The Asia Pacific Group (APG) has approved the Mutual Evaluation Report on the MSAR in its annual plenary session in Colombo, Sri Lanka, according to a release by the local Financial Intelligence Office (GIF). This comes after an audit by the group late last year to see if it had improved on suggestions provided in its last audit, in 2007, in order to enforce anti-money laundering (AML) and counter terrorist financing measures.
The release notes that the MSAR received two results indicating ‘low effectiveness’ of the 11 ‘immediate results’ areas under evaluation, as well as three ‘moderate effectiveness’ results, however the GIF did not specify in which areas. Business Daily contacted the GIF for details, but had not yet received a response by the time this went to print.
Contrasting these are the six areas in which the MSAR received ‘substantial effectiveness’ which, according to the GIF ‘places the MSAR on the highest ranking of compliance amongst the members of the APG’.
These results were in the areas of international cooperation, supervision, legal persons and associates, use of financial information, preventative measures and financial sanctions against the financing of terrorism and financial sanctions against the financing of the proliferation of weapons of mass destruction.
The group further notes that the group against money laundering and financing of terrorism has demonstrated ‘efficiency in the coordination of policy and elaboration of strategic plans’.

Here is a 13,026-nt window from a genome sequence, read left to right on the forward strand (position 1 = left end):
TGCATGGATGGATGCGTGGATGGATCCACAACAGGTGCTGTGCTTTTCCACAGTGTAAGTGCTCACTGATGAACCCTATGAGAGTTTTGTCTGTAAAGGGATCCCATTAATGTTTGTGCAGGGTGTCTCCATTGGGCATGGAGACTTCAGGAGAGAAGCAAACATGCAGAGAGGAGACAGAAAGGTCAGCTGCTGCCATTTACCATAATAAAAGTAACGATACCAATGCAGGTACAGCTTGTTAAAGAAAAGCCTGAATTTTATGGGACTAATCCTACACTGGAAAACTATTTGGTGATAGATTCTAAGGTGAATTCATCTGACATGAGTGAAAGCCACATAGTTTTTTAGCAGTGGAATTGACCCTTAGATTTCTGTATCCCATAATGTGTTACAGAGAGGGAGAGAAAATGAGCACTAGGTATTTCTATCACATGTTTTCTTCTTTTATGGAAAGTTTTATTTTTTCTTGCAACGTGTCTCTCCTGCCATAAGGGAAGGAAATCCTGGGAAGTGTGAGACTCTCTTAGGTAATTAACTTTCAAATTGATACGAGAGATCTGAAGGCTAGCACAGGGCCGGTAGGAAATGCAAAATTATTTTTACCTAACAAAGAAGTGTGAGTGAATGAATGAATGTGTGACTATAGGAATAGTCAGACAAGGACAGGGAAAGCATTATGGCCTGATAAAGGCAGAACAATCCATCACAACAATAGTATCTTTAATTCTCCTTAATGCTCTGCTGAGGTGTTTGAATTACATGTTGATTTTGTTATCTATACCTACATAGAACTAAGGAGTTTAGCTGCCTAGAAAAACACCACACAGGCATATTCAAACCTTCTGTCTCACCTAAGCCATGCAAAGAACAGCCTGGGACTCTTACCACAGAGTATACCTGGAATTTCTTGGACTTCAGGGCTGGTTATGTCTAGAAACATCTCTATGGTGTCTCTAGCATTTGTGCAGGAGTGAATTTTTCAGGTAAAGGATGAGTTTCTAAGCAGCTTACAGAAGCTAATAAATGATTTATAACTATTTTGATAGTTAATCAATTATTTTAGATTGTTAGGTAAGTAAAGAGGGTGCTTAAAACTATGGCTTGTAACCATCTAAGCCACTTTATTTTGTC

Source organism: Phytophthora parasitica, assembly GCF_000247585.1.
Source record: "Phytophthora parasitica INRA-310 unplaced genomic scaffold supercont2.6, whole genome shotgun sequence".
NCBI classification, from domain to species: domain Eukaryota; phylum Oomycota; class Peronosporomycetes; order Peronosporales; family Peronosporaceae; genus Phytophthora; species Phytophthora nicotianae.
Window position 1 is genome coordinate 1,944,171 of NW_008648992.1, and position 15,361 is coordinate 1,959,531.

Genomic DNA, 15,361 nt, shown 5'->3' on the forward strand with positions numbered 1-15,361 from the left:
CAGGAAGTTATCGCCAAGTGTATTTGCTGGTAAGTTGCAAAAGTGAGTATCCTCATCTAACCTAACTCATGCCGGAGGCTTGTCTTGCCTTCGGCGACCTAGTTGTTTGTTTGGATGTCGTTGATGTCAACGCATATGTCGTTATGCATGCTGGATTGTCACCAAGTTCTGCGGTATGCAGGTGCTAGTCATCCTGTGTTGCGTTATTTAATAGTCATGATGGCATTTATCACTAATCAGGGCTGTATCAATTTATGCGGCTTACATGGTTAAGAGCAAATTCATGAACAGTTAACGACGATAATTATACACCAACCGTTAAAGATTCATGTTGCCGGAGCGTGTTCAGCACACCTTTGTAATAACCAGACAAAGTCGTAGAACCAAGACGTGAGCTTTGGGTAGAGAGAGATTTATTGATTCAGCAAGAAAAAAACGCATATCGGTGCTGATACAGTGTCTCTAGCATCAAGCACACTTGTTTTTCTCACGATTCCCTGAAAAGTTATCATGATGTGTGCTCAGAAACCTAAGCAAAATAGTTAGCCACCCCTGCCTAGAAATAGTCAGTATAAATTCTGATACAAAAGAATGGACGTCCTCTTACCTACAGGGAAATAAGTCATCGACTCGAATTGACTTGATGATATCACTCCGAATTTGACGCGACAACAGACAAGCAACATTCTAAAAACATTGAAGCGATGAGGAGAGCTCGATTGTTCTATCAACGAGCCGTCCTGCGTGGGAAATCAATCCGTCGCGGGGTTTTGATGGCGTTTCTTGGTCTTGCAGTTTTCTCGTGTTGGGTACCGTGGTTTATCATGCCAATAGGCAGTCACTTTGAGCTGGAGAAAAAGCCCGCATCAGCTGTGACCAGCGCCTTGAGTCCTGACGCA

Of the technical compliance assessment, the GIF notes that the MSAR obtained ‘37 compliant and largely compliant ratings out of the 40 Financial Action Task Force Recommendations and only 2 partially compliant and 1 non-compliant rating’.
‘According to the Mutual Evaluation Report 2017, licensing controls are robust in the Macau gaming sector for both concessionaires/sub-concessionaires and junket promoters,’ notes the GIF release, further noting that the local government ‘is taking a more stringent approach towards licensing and the supervision of junket promoters which are also subject to enforceable AML/CFT requirements’.
‘AML/CFT obligations contained in the updated DICJ (Gaming Inspection and Coordination Bureau) AML/CFT Guideline and understanding of ML (money laundering)/TF (terrorist financing) risks are well understood by the concessionaries and sub-concessionaries. Nevertheless, the Macao SAR Government acknowledges that the understanding of the updated AML/CFT obligations and ML/TF risks in the junket promoter sector could be further improved,’ notes the release.
The MER further notes that the DICJ’s AML/CFT team is ‘experienced and suitably qualified’ and that the quality of its audits reviewed during the evaluation ‘was robust’.